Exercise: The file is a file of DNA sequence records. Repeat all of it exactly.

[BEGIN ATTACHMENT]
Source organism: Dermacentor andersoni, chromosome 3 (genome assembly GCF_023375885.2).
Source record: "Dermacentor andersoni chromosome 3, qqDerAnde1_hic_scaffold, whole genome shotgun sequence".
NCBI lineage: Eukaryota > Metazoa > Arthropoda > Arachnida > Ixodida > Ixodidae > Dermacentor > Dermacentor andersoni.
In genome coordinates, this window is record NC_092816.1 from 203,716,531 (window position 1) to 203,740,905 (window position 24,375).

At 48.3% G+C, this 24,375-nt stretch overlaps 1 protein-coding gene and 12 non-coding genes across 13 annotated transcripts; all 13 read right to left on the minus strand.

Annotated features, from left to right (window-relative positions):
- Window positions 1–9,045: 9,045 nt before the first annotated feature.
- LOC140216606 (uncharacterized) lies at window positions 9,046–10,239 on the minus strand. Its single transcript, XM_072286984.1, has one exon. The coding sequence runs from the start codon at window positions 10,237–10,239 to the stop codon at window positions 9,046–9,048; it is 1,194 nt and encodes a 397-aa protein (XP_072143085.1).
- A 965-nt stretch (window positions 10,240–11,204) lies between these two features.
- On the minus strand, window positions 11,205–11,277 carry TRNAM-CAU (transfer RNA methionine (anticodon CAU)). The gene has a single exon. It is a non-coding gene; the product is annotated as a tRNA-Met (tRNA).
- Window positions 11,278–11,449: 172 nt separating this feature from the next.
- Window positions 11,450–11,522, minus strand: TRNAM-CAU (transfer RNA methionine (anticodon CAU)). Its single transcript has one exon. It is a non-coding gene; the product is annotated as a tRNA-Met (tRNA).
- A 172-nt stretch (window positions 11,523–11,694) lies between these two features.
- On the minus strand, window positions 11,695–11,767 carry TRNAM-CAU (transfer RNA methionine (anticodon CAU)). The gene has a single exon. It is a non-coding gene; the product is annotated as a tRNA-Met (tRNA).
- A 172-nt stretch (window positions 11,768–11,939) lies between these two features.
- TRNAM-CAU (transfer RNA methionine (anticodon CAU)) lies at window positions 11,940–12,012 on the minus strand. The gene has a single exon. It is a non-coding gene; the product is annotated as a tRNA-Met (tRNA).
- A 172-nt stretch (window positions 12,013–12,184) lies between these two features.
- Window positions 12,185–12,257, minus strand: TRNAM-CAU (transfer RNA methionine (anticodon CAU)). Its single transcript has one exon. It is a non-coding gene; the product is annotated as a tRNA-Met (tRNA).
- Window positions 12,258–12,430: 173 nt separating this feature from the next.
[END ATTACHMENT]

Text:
Source organism: Dermacentor andersoni, chromosome 3 (genome assembly GCF_023375885.2).
Source record: "Dermacentor andersoni chromosome 3, qqDerAnde1_hic_scaffold, whole genome shotgun sequence".
NCBI lineage: Eukaryota > Metazoa > Arthropoda > Arachnida > Ixodida > Ixodidae > Dermacentor > Dermacentor andersoni.
In genome coordinates, this window is record NC_092816.1 from 203,716,531 (window position 1) to 203,740,905 (window position 24,375).

At 48.3% G+C, this 24,375-nt stretch overlaps 1 protein-coding gene and 12 non-coding genes across 13 annotated transcripts; all 13 read right to left on the minus strand.

Annotated features, from left to right (window-relative positions):
- Window positions 1–9,045: 9,045 nt before the first annotated feature.
- LOC140216606 (uncharacterized) lies at window positions 9,046–10,239 on the minus strand. Its single transcript, XM_072286984.1, has one exon. The coding sequence runs from the start codon at window positions 10,237–10,239 to the stop codon at window positions 9,046–9,048; it is 1,194 nt and encodes a 397-aa protein (XP_072143085.1).
- A 965-nt stretch (window positions 10,240–11,204) lies between these two features.
- On the minus strand, window positions 11,205–11,277 carry TRNAM-CAU (transfer RNA methionine (anticodon CAU)). The gene has a single exon. It is a non-coding gene; the product is annotated as a tRNA-Met (tRNA).
- Window positions 11,278–11,449: 172 nt separating this feature from the next.
- Window positions 11,450–11,522, minus strand: TRNAM-CAU (transfer RNA methionine (anticodon CAU)). Its single transcript has one exon. It is a non-coding gene; the product is annotated as a tRNA-Met (tRNA).
- A 172-nt stretch (window positions 11,523–11,694) lies between these two features.
- On the minus strand, window positions 11,695–11,767 carry TRNAM-CAU (transfer RNA methionine (anticodon CAU)). The gene has a single exon. It is a non-coding gene; the product is annotated as a tRNA-Met (tRNA).
- A 172-nt stretch (window positions 11,768–11,939) lies between these two features.
- TRNAM-CAU (transfer RNA methionine (anticodon CAU)) lies at window positions 11,940–12,012 on the minus strand. The gene has a single exon. It is a non-coding gene; the product is annotated as a tRNA-Met (tRNA).
- A 172-nt stretch (window positions 12,013–12,184) lies between these two features.
- Window positions 12,185–12,257, minus strand: TRNAM-CAU (transfer RNA methionine (anticodon CAU)). Its single transcript has one exon. It is a non-coding gene; the product is annotated as a tRNA-Met (tRNA).
- Window positions 12,258–12,430: 173 nt separating this feature from the next.